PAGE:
Translator’s note: July 10 marked the tenth anniversary of the passing away of Ahmad Nadeem Qasmi, one of Pakistan’s greatest writers and poets. 2016 is also being celebrated as the birth centenary of the legendary writer. With a view to understanding Qasmi’s relationship to his home, his literary life there, the salient events that happened there, whether or not they influenced his writing and so on, I sat down with his daughter Dr Naheed Qasmi, who is also a critic and poet in her own right. This essay is based on her own narrative about her father and thus sheds light on more personal and little known – hence interesting – aspects of Qasmi’s long life.
‘That Nadeem is not just my pen-name, Verily my character and name is one’
Ahmad Nadeem Qasmi’s ancestral home is in Anga, a mountainous village in the Soan-Sakesar valley of Khushab district. This was a small, very plain mud-brick house in a wide courtyard, with the furniture also similarly plain. There was a large, sheltering berry tree in the courtyard. Nadeem was born in this house on November 20, 1916. He spent his childhood there. He would frequently mention the door of the bigger room (on which both the brothers, from the days of their childhood to their youth, had inscribed various designs, birds, flowers, etc with a knife); the small kothri (which served as a kitchen and warm room during extreme winter and rains); and the berry tree and its large juicy fruit. He also liked to mention every little detail of his maternal grandparents’ home, which was located nearby. In 1924, when Nadeem was eight years old, his father (Pir Ghulam Nabi, also known as Nabi Chann) passed away. His religious education though had already begun, but he also took admission in primary school following his paternal uncle’s advice. After the death of his father, this uncle – an officer – took Nadeem to his house in Campbellpore. The uncle had a huge house, full of the best furnishings, complemented by a whole row of servants. Initially for transport, there was an exquisite tonga available and later there came a car. In this manner, Nadeem experienced living in a plain village house and walking on lanes full of stones, as well as inhabiting a large modern bungalow with proper floors, in the city. The love of his mother and paternal aunt, and the training and affection of his older brother and uncle gave a civilisation and balance to his character. He also lived with his uncle in a large official house in Sheikhupura and did his Matriculation from there. Then he lived in the hostel of the Sadiq Egerton College in Bahawalpur (because his uncle had to move here following retirement). During his third year, his uncle suddenly passed away. He completed his B.A. education with great difficulty. He did a few odd jobs in various cities in his struggle for finding employment. Then he became an Excise Inspector in Multan and lived there in a rented house. But he was dissatisfied with this job. One of his teacher-guides, Abdul Majid Salik – who had a discriminating sense with respect to a knowledge of leaning and literature and respected Nadeem’s abilities – persuaded him to come to Lahore and arranged for him to take up the editorship of the children’s magazine Phool (Flowers) and the women’s magazine Tehzeeb-e-Niswan (Feminine Culture) under the aegis of Imtiaz Ali Taj. He was also the editor of the literary magazine Adab-e-Latif.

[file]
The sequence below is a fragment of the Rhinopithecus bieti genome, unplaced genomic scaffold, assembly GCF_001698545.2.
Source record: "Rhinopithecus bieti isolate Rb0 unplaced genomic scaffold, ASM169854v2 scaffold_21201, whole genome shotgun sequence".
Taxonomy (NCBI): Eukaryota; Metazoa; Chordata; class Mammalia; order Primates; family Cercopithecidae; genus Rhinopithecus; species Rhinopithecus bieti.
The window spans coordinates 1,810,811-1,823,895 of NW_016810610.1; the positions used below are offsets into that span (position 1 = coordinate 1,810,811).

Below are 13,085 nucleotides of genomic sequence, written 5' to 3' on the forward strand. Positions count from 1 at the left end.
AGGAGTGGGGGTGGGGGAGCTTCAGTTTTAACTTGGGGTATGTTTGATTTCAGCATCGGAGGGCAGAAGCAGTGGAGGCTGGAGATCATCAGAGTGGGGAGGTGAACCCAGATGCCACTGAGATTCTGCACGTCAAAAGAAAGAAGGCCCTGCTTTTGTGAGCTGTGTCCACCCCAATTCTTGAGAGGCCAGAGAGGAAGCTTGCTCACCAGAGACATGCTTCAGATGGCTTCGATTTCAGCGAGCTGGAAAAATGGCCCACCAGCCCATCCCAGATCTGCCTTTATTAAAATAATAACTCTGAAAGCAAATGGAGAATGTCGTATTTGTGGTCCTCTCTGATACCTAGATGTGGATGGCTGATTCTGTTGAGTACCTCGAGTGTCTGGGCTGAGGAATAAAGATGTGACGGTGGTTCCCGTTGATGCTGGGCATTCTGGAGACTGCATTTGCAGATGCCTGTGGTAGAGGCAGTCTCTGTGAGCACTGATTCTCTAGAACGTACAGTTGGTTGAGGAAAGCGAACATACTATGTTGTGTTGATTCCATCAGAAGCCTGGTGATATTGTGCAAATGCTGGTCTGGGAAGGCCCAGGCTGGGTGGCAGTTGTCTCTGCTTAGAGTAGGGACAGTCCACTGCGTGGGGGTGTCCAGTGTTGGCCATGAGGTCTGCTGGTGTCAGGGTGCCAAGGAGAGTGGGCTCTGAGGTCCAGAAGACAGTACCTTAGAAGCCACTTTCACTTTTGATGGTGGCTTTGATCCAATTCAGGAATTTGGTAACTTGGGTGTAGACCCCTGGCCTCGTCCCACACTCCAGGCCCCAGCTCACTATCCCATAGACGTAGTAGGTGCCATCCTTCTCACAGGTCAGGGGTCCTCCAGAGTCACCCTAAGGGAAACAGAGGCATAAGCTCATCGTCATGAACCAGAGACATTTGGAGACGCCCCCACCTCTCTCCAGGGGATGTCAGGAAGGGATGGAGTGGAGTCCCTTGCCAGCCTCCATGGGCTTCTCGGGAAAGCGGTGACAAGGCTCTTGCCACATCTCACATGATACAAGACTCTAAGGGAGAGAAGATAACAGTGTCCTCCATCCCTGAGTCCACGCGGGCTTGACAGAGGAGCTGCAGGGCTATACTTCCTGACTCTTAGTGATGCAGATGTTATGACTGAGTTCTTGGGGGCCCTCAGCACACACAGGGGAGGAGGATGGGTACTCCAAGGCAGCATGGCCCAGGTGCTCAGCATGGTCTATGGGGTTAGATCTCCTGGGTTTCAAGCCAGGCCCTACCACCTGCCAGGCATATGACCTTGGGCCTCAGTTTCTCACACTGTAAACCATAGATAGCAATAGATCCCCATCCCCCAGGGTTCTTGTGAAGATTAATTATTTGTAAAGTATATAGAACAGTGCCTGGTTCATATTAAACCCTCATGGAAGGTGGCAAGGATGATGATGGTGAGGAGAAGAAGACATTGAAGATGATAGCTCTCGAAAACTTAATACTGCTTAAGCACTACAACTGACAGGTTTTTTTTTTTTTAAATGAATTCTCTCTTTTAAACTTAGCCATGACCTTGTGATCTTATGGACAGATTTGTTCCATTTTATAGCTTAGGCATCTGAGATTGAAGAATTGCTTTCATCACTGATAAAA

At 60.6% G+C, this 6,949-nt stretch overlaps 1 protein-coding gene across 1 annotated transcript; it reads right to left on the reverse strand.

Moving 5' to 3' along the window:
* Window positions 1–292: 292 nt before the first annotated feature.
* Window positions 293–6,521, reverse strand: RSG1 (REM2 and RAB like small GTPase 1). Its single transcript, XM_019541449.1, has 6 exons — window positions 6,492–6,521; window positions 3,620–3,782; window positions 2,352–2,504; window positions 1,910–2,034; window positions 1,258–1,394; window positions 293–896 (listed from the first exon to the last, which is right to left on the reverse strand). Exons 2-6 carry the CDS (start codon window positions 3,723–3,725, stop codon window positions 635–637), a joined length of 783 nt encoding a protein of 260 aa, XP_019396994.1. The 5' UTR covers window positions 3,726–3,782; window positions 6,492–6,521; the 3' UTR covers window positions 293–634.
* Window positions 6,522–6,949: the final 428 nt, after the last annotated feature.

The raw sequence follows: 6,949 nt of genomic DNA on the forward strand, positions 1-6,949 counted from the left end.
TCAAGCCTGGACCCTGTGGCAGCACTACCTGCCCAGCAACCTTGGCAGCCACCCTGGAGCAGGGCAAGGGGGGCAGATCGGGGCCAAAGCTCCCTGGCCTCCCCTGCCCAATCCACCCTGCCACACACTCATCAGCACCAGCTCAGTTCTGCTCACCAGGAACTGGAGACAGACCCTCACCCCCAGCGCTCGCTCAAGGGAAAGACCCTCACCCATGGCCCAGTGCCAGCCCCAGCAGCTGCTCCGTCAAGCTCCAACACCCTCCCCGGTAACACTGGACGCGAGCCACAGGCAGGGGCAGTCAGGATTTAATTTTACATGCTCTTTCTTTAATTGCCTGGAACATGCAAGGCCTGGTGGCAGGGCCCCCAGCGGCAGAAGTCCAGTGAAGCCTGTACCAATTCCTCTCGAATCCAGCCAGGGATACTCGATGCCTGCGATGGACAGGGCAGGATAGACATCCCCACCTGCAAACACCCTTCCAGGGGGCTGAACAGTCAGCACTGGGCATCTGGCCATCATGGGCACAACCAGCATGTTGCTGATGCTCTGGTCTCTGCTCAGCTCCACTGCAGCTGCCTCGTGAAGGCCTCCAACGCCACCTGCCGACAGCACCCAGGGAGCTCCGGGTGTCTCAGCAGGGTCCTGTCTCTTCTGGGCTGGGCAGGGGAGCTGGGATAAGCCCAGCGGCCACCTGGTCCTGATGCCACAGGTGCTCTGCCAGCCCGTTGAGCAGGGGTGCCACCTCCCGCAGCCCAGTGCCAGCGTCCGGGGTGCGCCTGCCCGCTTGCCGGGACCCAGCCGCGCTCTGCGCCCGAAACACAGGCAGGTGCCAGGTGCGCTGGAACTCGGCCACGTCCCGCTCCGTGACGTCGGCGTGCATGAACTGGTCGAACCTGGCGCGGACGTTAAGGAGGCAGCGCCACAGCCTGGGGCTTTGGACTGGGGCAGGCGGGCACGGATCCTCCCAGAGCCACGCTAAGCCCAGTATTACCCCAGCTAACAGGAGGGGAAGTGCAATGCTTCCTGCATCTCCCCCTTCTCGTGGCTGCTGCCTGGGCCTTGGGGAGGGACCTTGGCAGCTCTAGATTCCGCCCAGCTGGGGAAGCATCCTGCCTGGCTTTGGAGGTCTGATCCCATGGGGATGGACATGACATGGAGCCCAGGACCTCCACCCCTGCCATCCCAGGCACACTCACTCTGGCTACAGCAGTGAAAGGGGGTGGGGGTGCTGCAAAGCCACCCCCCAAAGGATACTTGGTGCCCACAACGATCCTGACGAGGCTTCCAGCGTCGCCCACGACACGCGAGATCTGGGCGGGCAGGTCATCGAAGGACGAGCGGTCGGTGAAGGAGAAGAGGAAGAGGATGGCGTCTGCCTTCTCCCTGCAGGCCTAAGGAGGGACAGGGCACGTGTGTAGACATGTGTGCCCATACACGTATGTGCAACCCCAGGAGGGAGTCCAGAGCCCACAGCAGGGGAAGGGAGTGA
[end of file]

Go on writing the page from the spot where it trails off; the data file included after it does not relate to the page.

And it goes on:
Nadeem remained in his house in Allama Iqbal Town until the end – in his locality with scarce resources
Nadeem fell in love with an educated girl belonging to a respectable family of Lahore but his economic circumstances created a hurdle. Nadeem remembered this love all his life. He also remained in Peshawar for two-and-a-half to three years while being associated with Radio Peshawar. Then he started many magazines upon his return to Lahore. He remained the editor of Daily Imroze for seven years and wrote columns for several years (he used to write a daily column for one newspaper and a weekly and monthly column for others) and ran the household in this manner. In 1963, he launched his eminent journal Funoon (The Arts). To support it financially, he took part in mushairas (poetry recitals). He had married in 1948 into close relatives. Initially, his wife lived in the village with her mother-in-law. His three children (two daughters and one son) were born in the village. She eventually came to Lahore after fourteen years. Nadeem lived in Lahore with his family, renting various houses. His wife was prudent and gradually some money was saved. In 1968, following her strong insistence, he purchased a relatively cheap ten-marla plot in an uninhabited locality of Samanabad, ‘Pakki Thatthi’. Actually, (the famous poet) Qateel Shifai’s daughter had bought a plot here and she asked her father’s friends to do likewise. His other friends successfully built their own houses, but Nadeem’s plot remained as it was. At last, once again at the request of our mother, father had the house built by taking loans from the House Building Finance Corporation and a few friends. Afterwards, he paid the loan through regular repayments by writing columns. He moved into this house in 1973. Initially, since the intention was to build only one floor due to paucity of resources, he could not have the map made according to his wishes. He had to be content with the existing arrangements. Afterwards, due to the growing needs of the children, he also had the second floor constructed. Slowly the area began to be inhabited.